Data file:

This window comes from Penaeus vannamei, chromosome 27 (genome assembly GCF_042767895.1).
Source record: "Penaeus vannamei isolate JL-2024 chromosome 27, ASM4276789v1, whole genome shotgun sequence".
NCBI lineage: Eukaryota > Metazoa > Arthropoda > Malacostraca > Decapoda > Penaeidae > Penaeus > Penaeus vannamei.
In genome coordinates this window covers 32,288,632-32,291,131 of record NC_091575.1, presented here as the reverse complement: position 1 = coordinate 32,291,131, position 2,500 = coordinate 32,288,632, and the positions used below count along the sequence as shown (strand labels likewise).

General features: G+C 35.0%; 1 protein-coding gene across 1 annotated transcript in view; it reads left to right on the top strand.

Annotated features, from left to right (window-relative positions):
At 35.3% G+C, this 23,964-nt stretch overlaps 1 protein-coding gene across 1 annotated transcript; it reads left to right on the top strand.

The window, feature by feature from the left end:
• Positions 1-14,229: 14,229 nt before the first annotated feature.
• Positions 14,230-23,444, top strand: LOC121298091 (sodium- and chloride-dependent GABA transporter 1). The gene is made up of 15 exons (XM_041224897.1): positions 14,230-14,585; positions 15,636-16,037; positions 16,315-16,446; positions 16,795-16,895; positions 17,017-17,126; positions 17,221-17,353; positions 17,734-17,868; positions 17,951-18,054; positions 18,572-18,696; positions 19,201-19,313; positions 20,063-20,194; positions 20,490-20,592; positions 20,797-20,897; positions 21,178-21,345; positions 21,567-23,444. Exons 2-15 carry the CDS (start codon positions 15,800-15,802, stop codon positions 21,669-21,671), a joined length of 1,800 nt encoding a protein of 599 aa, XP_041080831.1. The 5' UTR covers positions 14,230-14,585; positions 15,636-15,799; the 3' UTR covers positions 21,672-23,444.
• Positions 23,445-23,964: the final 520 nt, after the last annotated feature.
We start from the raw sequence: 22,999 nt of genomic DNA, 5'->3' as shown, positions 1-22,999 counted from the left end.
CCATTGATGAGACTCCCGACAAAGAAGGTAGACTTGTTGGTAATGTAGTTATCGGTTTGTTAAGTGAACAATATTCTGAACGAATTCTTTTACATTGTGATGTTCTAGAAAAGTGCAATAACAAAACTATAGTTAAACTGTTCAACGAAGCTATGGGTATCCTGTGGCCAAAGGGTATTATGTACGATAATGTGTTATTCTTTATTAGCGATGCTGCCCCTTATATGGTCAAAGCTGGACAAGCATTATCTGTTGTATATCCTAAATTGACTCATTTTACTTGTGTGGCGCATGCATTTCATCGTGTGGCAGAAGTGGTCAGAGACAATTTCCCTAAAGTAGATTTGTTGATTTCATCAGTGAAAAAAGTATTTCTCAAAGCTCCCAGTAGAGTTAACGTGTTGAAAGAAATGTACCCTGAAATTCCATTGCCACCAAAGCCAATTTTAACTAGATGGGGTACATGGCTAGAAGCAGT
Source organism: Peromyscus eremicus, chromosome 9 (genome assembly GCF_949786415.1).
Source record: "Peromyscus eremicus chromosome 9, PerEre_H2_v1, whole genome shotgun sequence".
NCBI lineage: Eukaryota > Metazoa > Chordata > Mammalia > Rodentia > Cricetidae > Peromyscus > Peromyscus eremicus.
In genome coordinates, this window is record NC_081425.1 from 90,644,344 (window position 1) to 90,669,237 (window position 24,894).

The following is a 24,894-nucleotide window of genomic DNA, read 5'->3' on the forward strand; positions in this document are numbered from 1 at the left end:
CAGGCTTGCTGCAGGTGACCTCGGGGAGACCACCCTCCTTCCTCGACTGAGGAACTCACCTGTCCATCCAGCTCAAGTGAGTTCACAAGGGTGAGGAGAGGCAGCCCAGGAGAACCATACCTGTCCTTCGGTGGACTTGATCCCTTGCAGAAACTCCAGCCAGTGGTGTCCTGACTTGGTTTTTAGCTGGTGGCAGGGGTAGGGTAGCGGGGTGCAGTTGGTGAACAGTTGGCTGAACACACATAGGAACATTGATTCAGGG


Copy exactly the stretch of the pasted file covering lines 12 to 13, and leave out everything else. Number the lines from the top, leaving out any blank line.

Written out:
We start from the raw sequence: 22,999 nt of genomic DNA, 5'->3' as shown, positions 1-22,999 counted from the left end.
CCATTGATGAGACTCCCGACAAAGAAGGTAGACTTGTTGGTAATGTAGTTATCGGTTTGTTAAGTGAACAATATTCTGAACGAATTCTTTTACATTGTGATGTTCTAGAAAAGTGCAATAACAAAACTATAGTTAAACTGTTCAACGAAGCTATGGGTATCCTGTGGCCAAAGGGTATTATGTACGATAATGTGTTATTCTTTATTAGCGATGCTGCCCCTTATATGGTCAAAGCTGGACAAGCATTATCTGTTGTATATCCTAAATTGACTCATTTTACTTGTGTGGCGCATGCATTTCATCGTGTGGCAGAAGTGGTCAGAGACAATTTCCCTAAAGTAGATTTGTTGATTTCATCAGTGAAAAAAGTATTTCTCAAAGCTCCCAGTAGAGTTAACGTGTTGAAAGAAATGTACCCTGAAATTCCATTGCCACCAAAGCCAATTTTAACTAGATGGGGTACATGGCTAGAAGCAGT